Delphine LaLaurie
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Basic Information

Delphine LaLaurie … often simply referred to as Madame LaLaurie was a New Orleans socialite and serial killer who lived from 1775 to 18421. She was born Delphine Macarty, daughter of an Irish emigree - probably in New Orleans (then a Spanish colony) and is said to have lost both her parents in a Haitian slave revolt (which may have had a bearing on her later crimes). During her lifetime she married three times, outliving at least two of her husbands (an aristocratic Spanish military officer and a New Orleans banker/lawyer respectively) and having five children by them.

Thus far, everything was more or less normal and, as normal for a wealthy member of New Orleans society, she owned slaves. Her slaves were said to be unusually wretched in appearance, but on the other hand she also seemed to be quite concerned for their health and was unusually polite and considerate towards black people in general for a person of her status and culture. Cracks began to show when a twelve year old slave girl fell to her death from the roof of the LaLaurie house, allegedly whilst trying to escape her mistress' punishment for a relatively minor offence - subsequent investigations found her guilty of mistreating her slaves and she was forced to surrender ownership of nine of them (although the luckless indivduals seem not to have been freed and were later re-accquired through political and family connections). Her third husband - a physician, much younger than her, seems not to be cited in this, or her later crimes and it appears that she was very much in charge and running the house more or less by herself.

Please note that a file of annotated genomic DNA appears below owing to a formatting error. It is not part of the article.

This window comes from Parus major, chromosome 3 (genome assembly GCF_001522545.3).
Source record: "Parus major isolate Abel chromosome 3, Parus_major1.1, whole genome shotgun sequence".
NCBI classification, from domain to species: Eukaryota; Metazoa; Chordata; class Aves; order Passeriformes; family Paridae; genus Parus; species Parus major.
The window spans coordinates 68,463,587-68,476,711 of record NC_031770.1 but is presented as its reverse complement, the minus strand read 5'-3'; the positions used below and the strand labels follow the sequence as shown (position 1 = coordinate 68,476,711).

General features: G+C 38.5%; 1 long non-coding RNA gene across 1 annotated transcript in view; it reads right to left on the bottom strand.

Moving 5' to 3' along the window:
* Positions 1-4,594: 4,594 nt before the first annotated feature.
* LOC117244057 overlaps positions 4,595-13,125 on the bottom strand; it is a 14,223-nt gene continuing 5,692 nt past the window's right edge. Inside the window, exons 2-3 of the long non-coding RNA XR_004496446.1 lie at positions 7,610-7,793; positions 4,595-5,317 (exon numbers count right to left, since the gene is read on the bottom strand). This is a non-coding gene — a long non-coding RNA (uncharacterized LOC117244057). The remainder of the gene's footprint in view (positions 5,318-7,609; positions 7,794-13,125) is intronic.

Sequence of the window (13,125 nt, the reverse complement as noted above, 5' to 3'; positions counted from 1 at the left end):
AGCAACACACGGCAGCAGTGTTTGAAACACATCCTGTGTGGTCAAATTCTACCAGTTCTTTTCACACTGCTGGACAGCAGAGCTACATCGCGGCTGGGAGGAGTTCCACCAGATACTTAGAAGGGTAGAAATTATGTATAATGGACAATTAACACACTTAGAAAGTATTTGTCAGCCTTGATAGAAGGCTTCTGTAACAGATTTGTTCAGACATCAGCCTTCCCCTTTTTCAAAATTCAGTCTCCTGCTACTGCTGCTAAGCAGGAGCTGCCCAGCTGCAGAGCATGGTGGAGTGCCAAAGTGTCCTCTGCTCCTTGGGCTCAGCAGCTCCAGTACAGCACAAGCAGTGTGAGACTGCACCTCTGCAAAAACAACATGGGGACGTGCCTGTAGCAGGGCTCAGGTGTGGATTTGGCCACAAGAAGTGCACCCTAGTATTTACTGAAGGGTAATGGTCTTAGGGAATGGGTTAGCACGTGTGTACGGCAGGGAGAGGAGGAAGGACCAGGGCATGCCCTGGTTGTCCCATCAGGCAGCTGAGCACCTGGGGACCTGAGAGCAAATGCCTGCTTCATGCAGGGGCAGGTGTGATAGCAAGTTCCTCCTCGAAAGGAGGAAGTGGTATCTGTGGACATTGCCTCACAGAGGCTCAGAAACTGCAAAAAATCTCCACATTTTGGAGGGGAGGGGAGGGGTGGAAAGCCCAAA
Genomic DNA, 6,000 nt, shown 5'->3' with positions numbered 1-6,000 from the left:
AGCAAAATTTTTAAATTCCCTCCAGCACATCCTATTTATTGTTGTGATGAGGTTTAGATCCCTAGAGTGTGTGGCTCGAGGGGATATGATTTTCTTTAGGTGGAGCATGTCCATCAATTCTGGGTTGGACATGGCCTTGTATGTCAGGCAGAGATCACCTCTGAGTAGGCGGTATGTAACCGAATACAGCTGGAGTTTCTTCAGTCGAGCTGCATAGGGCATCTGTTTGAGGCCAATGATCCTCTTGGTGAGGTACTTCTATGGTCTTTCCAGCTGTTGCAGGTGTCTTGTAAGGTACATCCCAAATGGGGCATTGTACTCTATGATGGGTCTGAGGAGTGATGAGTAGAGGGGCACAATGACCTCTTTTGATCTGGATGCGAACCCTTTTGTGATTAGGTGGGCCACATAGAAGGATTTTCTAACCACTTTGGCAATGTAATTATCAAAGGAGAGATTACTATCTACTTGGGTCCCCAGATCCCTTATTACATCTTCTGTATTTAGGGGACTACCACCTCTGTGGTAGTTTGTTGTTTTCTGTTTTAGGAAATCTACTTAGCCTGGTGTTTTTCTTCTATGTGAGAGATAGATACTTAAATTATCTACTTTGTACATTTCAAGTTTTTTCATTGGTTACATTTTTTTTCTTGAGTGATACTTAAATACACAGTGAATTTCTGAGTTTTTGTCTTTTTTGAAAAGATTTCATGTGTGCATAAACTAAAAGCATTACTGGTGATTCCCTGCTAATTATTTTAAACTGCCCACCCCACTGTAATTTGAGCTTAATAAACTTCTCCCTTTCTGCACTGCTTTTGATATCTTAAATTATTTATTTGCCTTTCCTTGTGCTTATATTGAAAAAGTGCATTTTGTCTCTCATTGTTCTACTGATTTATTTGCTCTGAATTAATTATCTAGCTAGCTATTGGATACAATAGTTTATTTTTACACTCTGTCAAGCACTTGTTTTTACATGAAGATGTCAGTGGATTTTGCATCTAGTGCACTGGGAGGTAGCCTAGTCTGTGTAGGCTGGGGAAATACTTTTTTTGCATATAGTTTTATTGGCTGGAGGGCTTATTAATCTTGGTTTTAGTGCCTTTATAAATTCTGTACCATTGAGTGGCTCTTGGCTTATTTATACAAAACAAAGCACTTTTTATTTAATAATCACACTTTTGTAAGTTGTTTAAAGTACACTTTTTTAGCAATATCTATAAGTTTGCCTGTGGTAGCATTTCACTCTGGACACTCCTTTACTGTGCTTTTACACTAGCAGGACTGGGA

In 1834 things took a far more sinister turn - volunteers responding to a fire in her house found that it had been started by a seventy year old woman chained to the stove by way of a suicide attempt made to avoid being taken to an "upper room" for punishment for some unspecified offence. Apparently no-one returned from the upper room. The volunteers then requested keys to the house slave quarters to ensure that everyone had been evacuated and, on being refused, began breaching doors with axes, eventually breaking into the upper room in question.

What they actually found in the upper room is unclear - and likley much exaggerated by lurid tales - but they recovered at least seven living slaves in various states of severe mutilation, some of whom had apparently been imprisoned there for months. Whatever it was, it was enough to rouse out a mob that drove the LaLauries out of town (apparently as far as France) and all but destroyed their home - and this in an era where a significant amount of cruelty was more or less taken for granted in the judicial system, let alone the punishment of slaves. The luckless slaves were exhibited at a local jail - possibly to as many as four thousand people - as evidence of the crimes of Madame LaLaurie (again, her husband's role seems to have been limited to telling people to mind their own business). At least two of the slaves were dead within a few weeks. Later investigation of the house yard found a number of bodies buried around the grounds and stuffed into an abandoned well - this may have been as few as two, but other accounts suggest a lot more.